struct type2 { struct common c; float fa[10]; };

You can then pass the function a pointer to the `c' element of each
struct, and the function can access the elements of the `c' without
worrying about what kind of super-struct contains it.
Using a generic structure, sort of what you describe above, that will house
all of the data types I want to include in the standard function should do
the trick... do you agree?

/****************/
#include <stdio.h>
typedef struct
{
int i;
} generic;
typedef struct
{
int i;
} a;
typedef struct
{
int i;
char s[5];
} b;
void y(void *p, int i)
{
generic *any;
any = p;
any->i = i;
}
int main(void)
{
a a1;
b b1;

y(&a1, 10);
y(&b1, 20);
printf("a1.i = %d, b1.i = %d\n", a1.i, b1.i);
return 0;
}
/****************/

The result is:

a1.i = 10, b1.i = 20
Nov 7 '08 #4

P: n/a
On Nov 7, 1:50*pm, "gedumer1" <gedum...@bellsouth.netwrote:
in C... is there any such thing as an "any" type pointer?
* * There's `void*', but it won't do what you want.

Thanks... that's the key. Look at the code below. Unless I'm not thinking
straight, I think it solves the problem.
struct common { int i; char *cp; };
struct type1 { struct common c; double d; };
struct type2 { struct common c; float fa[10]; };
You can then pass the function a pointer to the `c' element of each
struct, and the function can access the elements of the `c' without
worrying about what kind of super-struct contains it.

Using a generic structure, sort of what you describe above, that will house
all of the data types I want to include in the standard function should do
the trick... do you agree?

/****************/
#include <stdio.h>
typedef struct
{
* int i;} generic;

typedef struct
{
* int i;} a;

typedef struct
{
* int i;
* char s[5];} b;

void y(void *p, int i)
{
* generic *any;
* any = p;
* any->i = i;}

int main(void)
{
* a a1;
* b b1;

* y(&a1, 10);
* y(&b1, 20);
* printf("a1.i = %d, *b1.i = %d\n", a1.i, b1.i);
* return 0;}

/****************/

The result is:

a1.i = 10, *b1.i = 20
Use a union like the Unix XEvent does:

enum (
MY_TYPE_A,
MY_TYPE_B,
/* etc. */
}

typedef struct MyTypeA {
int type; /* Set to MY_TYPE_A when creating an instance */
/* Other items unique to MyTypeA*/
} MyTypeA;

typedef struct MyTypeB {
int type; /* Set to MY_TYPE_B when creating an instance */

/* Other items unique to MyTypeB*/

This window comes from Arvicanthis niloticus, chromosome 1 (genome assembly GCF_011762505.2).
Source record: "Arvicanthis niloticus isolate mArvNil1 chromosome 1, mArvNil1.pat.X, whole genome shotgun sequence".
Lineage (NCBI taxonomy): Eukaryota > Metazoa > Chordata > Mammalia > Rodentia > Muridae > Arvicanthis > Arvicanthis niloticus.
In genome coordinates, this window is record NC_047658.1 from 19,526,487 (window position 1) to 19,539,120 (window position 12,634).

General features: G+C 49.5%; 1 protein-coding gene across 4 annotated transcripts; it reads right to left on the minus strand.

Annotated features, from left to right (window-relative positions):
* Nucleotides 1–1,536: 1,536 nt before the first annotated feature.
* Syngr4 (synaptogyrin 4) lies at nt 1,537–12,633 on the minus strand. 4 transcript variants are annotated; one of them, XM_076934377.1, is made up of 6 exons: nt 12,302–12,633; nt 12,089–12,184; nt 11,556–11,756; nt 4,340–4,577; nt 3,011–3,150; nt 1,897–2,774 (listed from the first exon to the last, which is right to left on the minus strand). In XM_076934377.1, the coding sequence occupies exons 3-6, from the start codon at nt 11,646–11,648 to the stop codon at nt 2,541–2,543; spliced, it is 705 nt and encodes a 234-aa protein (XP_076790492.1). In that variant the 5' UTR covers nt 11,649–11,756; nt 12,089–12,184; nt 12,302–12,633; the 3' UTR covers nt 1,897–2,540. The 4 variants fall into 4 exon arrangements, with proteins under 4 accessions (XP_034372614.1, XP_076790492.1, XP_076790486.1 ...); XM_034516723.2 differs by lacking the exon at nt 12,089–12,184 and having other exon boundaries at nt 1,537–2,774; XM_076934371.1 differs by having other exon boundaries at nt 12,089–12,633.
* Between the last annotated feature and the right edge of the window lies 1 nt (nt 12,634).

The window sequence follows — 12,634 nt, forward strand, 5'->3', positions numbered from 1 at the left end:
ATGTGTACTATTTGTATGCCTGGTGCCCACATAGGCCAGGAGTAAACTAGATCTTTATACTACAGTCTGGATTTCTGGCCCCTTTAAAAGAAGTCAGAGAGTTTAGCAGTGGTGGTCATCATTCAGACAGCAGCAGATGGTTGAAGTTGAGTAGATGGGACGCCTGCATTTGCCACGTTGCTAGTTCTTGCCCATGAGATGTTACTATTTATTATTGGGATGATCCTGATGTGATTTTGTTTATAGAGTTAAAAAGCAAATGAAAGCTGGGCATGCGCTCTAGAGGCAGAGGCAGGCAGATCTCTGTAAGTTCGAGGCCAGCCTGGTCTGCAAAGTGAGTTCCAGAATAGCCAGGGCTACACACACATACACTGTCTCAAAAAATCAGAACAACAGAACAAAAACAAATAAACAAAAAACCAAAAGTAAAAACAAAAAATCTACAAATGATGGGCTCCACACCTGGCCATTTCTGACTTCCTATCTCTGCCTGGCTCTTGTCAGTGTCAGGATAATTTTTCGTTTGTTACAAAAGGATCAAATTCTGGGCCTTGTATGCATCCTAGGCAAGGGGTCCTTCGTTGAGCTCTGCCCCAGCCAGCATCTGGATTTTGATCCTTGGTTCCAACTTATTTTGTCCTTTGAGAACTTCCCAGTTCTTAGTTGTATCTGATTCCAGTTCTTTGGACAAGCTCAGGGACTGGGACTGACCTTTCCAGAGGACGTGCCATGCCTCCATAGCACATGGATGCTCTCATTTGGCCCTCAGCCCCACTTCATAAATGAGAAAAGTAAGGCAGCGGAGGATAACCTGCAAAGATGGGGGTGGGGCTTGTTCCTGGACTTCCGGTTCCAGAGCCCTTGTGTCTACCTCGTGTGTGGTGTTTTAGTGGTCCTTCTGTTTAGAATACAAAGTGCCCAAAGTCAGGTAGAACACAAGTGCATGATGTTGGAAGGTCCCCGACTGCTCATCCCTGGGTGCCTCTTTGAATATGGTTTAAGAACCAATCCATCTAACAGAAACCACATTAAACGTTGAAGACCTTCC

} MyTypeB;
typedef union generic {
int type; MyTypeA a;
MyTypeB b;
/* etc. */
} Generic;

Then your function accepts a pointer to Generic:
void foo( Generic *g ) {
if ( g->type == MY_TYPE_A ) {
MyTypeA *pa = (MY_TYPE_A *)g;
/* do somethinng here */
}
else if ( (g->type == MY_TYPE_B ) {
MyTypeB *pb = (MY_TYPE_B *)g;
/* do somethinng here */
}
/* etc. */
}

--
Fred Kleinschmidt
Nov 7 '08 #5

P: n/a
gedumer1 wrote:
>>in C... is there any such thing as an "any" type pointer?
There's `void*', but it won't do what you want.

Thanks... that's the key. Look at the code below. Unless I'm not thinking
straight, I think it solves the problem.
>struct common { int i; char *cp; };
struct type1 { struct common c; double d; };
struct type2 { struct common c; float fa[10]; };

You can then pass the function a pointer to the `c' element of each
struct, and the function can access the elements of the `c' without
worrying about what kind of super-struct contains it.

Using a generic structure, sort of what you describe above, that will house
all of the data types I want to include in the standard function should do
the trick... do you agree?

/****************/
#include <stdio.h>
typedef struct
{
int i;
} generic;
typedef struct
{
int i;
} a;
typedef struct
{
int i;
char s[5];
} b;
void y(void *p, int i)
{
generic *any;
any = p;
any->i = i;
}
int main(void)
{
a a1;
b b1;

y(&a1, 10);
y(&b1, 20);
printf("a1.i = %d, b1.i = %d\n", a1.i, b1.i);
return 0;
}
/****************/

The result is:

a1.i = 10, b1.i = 20

Nov 7 '08 #6

P: n/a

(I hit "Send" too early on an earlier response -- sorry.)

gedumer1 wrote:
>>in C... is there any such thing as an "any" type pointer?
There's `void*', but it won't do what you want.

Thanks... that's the key. Look at the code below. Unless I'm not thinking
straight, I think it solves the problem.

Using a generic structure, sort of what you describe above, that will house
all of the data types I want to include in the standard function should do
the trick... do you agree?
It is very likely to work, but I do not believe it is guaranteed
100% kosher. The Standard's language about accessing the common
initial subsequence of a "family" of structures insists on all the
structs being contained in a union, and there's no union here.

If only the very first element matters, you can take advantage
of a different rule: A pointer to a struct can be converted to a
pointer to its first element, and vice versa. So if you know that
the first element is always an `int', you're all set: The compiler
silently converts your `struct anything*' to a `void*' at the point
of the call, and inside the function you can convert that to an
`int*' and use it to access the struct's initial `int' element. But
this trick doesn't help you get at later elements.
/****************/
#include <stdio.h>
typedef struct
{
int i;
} generic;
typedef struct
{
int i;
} a;
typedef struct
{
int i;
char s[5];
} b;
void y(void *p, int i)
One drawback of `void*' as a function argument is that *any*
kind of data pointer is convertible to it. The compiler will not
prevent you from accidentally passing a pointer to a `double' to
this function; you'll just need to be vigilant.
{
generic *any;
any = p;
any->i = i;
}
[...]
--
Er*********@sun.com
Nov 7 '08 #7

P: n/a
Eric Sosman wrote:
gedumer1 wrote:
>in C... is there any such thing as an "any" type pointer?